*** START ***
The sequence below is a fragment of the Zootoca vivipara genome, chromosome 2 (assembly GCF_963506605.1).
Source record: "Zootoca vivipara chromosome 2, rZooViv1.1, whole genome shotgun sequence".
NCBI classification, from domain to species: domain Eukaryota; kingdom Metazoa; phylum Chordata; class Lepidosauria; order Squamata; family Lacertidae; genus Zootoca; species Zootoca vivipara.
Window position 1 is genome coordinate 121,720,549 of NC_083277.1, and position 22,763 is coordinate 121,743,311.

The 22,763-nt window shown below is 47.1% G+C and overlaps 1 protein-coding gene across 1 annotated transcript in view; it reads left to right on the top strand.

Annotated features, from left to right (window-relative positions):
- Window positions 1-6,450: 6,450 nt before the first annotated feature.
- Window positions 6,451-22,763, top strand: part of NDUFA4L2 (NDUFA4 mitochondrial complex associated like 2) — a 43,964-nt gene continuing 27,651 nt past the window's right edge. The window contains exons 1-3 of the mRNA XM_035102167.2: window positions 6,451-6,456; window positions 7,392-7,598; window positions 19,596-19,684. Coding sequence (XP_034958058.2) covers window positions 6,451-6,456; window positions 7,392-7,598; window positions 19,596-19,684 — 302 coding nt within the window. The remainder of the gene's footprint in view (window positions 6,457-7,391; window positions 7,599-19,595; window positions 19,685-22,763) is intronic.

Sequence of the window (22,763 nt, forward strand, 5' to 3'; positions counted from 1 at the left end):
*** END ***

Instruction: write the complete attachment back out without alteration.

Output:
The sequence below is a fragment of the Zootoca vivipara genome, chromosome 2 (assembly GCF_963506605.1).
Source record: "Zootoca vivipara chromosome 2, rZooViv1.1, whole genome shotgun sequence".
NCBI classification, from domain to species: domain Eukaryota; kingdom Metazoa; phylum Chordata; class Lepidosauria; order Squamata; family Lacertidae; genus Zootoca; species Zootoca vivipara.
Window position 1 is genome coordinate 121,720,549 of NC_083277.1, and position 22,763 is coordinate 121,743,311.

The 22,763-nt window shown below is 47.1% G+C and overlaps 1 protein-coding gene across 1 annotated transcript in view; it reads left to right on the top strand.

Annotated features, from left to right (window-relative positions):
- Window positions 1-6,450: 6,450 nt before the first annotated feature.
- Window positions 6,451-22,763, top strand: part of NDUFA4L2 (NDUFA4 mitochondrial complex associated like 2) — a 43,964-nt gene continuing 27,651 nt past the window's right edge. The window contains exons 1-3 of the mRNA XM_035102167.2: window positions 6,451-6,456; window positions 7,392-7,598; window positions 19,596-19,684. Coding sequence (XP_034958058.2) covers window positions 6,451-6,456; window positions 7,392-7,598; window positions 19,596-19,684 — 302 coding nt within the window. The remainder of the gene's footprint in view (window positions 6,457-7,391; window positions 7,599-19,595; window positions 19,685-22,763) is intronic.

Sequence of the window (22,763 nt, forward strand, 5' to 3'; positions counted from 1 at the left end):